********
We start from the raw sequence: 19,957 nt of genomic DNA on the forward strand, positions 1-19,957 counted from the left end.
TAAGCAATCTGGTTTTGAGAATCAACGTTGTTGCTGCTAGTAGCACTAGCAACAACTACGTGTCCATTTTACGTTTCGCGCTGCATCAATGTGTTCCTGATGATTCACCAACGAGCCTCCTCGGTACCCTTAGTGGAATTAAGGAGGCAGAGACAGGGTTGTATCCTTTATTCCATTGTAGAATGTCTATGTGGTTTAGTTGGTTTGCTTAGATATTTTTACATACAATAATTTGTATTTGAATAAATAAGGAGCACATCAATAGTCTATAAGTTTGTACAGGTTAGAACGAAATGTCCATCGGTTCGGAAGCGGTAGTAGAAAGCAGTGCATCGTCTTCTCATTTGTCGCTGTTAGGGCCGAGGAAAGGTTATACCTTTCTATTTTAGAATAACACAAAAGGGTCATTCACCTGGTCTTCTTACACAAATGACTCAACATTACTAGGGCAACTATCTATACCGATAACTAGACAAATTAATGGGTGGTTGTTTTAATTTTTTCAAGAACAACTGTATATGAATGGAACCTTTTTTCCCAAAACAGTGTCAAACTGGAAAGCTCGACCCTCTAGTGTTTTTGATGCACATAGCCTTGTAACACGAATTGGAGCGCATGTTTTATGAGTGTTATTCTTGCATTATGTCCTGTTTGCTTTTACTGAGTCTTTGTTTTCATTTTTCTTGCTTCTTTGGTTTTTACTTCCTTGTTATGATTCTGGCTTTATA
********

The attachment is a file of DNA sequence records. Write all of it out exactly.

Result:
We start from the raw sequence: 19,957 nt of genomic DNA on the forward strand, positions 1-19,957 counted from the left end.
TAAGCAATCTGGTTTTGAGAATCAACGTTGTTGCTGCTAGTAGCACTAGCAACAACTACGTGTCCATTTTACGTTTCGCGCTGCATCAATGTGTTCCTGATGATTCACCAACGAGCCTCCTCGGTACCCTTAGTGGAATTAAGGAGGCAGAGACAGGGTTGTATCCTTTATTCCATTGTAGAATGTCTATGTGGTTTAGTTGGTTTGCTTAGATATTTTTACATACAATAATTTGTATTTGAATAAATAAGGAGCACATCAATAGTCTATAAGTTTGTACAGGTTAGAACGAAATGTCCATCGGTTCGGAAGCGGTAGTAGAAAGCAGTGCATCGTCTTCTCATTTGTCGCTGTTAGGGCCGAGGAAAGGTTATACCTTTCTATTTTAGAATAACACAAAAGGGTCATTCACCTGGTCTTCTTACACAAATGACTCAACATTACTAGGGCAACTATCTATACCGATAACTAGACAAATTAATGGGTGGTTGTTTTAATTTTTTCAAGAACAACTGTATATGAATGGAACCTTTTTTCCCAAAACAGTGTCAAACTGGAAAGCTCGACCCTCTAGTGTTTTTGATGCACATAGCCTTGTAACACGAATTGGAGCGCATGTTTTATGAGTGTTATTCTTGCATTATGTCCTGTTTGCTTTTACTGAGTCTTTGTTTTCATTTTTCTTGCTTCTTTGGTTTTTACTTCCTTGTTATGATTCTGGCTTTATA